round, XMEGA load-and-update extensions), but also:

- LDD Y+offset and LDD Z+offset.  Only X, X+, -X, Y, Y+, -Y, Z, Z+ and -Z
  addressing modes are allowed.
- MOVW.  The existing macro X_movw can handle this, however.
- ADIW/SBIW.  The *only* 16-bit operation supported by AVR-tiny is the
  address register auto-inc/decrement on LD/ST.  (PUSH/POP are also
  supported, but the stack pointer is only 8 bits!)  These can usually
  be replaced by an SUBI/SBCI pair.
- Any "extended" instructions, ELPR, EIJMP, EICALL.

AVR-tiny *does* have LDS and STS instructions for load/store to absolute
addresses, but they're different from other AVRs.  They are 1-word
instructions (no worrying about the skip bug!) which specify a 7-bit
address which is offset by 0x40 between 0x40 and 0xbf.  (This is
not a limit because available SRAM is much less than 128 bytes.)

It's the lack of base+offset addressing modes which are the biggest
problem.  Sometimes it's possible to make creative use of the
auto-inc/decrement instructions.  For example, instead of

        ld b0,Z+0
        ld b1,Z+1
        ld b2,Z+2
        ld b3,Z+3
        /* Compute */
        st Z+0,b0
        st Z+1,b1
        st Z+2,b2
        st Z+3,b3

you might be able to do:

        ld b0,Z+
        ld b1,Z+
        ld b2,Z+
        ld b3,Z
        /* Compute */
        st Z,b3
        st -Z,b2
        st -Z,b1
        st -Z,b0

The lack of adiw can also be a nuisance.  It can be replaced with an
subi/sbci pair to subtract the negative, but that has the opposite effect
on the carry flag.

Like other AVR processors with less than 256 bytes of RAM, AVR-tiny only
implements 8 bits of stack pointer.

Unlike other such AVR procssors, AVR-tiny does *not* ignore the high
byte of the pointer registers.  (That's because they can also address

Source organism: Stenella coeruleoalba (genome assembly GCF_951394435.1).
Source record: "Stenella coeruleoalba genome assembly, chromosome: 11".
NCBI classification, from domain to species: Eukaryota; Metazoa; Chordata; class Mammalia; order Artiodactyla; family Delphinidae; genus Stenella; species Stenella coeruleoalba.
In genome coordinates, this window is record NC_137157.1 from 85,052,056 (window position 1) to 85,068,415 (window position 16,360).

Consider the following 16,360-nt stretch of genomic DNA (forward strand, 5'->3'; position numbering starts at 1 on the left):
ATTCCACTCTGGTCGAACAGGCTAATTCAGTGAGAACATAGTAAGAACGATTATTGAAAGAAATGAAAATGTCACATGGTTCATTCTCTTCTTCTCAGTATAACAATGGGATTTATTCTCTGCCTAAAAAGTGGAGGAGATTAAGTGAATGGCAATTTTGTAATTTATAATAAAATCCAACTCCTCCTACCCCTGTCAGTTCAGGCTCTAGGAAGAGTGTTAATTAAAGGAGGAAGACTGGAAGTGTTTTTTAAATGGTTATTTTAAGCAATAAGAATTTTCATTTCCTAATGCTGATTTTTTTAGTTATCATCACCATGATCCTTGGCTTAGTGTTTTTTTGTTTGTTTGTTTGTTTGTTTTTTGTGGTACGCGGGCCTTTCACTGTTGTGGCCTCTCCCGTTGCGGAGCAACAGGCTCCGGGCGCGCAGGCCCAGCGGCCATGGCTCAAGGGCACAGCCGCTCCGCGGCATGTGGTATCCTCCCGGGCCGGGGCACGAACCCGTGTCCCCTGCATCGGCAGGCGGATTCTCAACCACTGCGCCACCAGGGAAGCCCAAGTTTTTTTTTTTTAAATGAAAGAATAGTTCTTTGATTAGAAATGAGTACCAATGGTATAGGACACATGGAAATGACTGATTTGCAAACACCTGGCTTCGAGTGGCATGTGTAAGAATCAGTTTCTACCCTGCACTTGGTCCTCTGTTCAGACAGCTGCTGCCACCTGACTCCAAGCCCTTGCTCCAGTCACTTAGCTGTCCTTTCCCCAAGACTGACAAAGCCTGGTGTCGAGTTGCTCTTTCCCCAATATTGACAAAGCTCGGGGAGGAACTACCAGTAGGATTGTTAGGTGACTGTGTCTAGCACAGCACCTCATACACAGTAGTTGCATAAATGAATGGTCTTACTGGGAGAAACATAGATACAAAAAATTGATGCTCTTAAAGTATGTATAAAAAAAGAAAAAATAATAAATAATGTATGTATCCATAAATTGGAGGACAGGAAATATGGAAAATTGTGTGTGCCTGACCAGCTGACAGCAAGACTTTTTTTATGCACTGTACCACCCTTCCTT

the program memory.)

== What about avr1? ==

avr1 is a *different* subset and is *not* supported byh GCC or avr-libc.
(Although some people have managed to use gcc by examining its output for
unimplemented instructions and changing any code that generates them.)

avr1 is included in the attiny11, 12, 15 and 28 processors, and
the at90s1200.

Although it does include the full 32 registers, in every other respect
it's a smaller subset than avr-tiny.

To begin with, The registers are mapped to memory addresses 0-31 and
that's all the RAM you have!  There is no other RAM!

The I/O registers are not memory-mapped; they're in their own
address space accessible via the IN and OUT instructions.  The low
32 I/O registers are also accessible via the SBI, CBI, SBIC and SBIC

There's not much need for rmemory addressing, and so the only addressing
mode implemented for LD or ST is "Z".  No Z+offset, Z+, -Z, or anything
using X or Y.  Also, when accessing RAM, only the low byte of Z (r30)
matters.  r31 is ignored.  (It *is* used by LPM, however.)

Another difference is that it has a 3-level hardware stack (in addition
to the current PC).  There is no visible stack pointer, and no "push"
or "pop" instructions.  (If you underflow the stack, the top entry gets

Needless to say, there is no MOVW, ADIW or SBIW.  There is also no LDS
or STS at all.  (Use the MOV instruction instead!)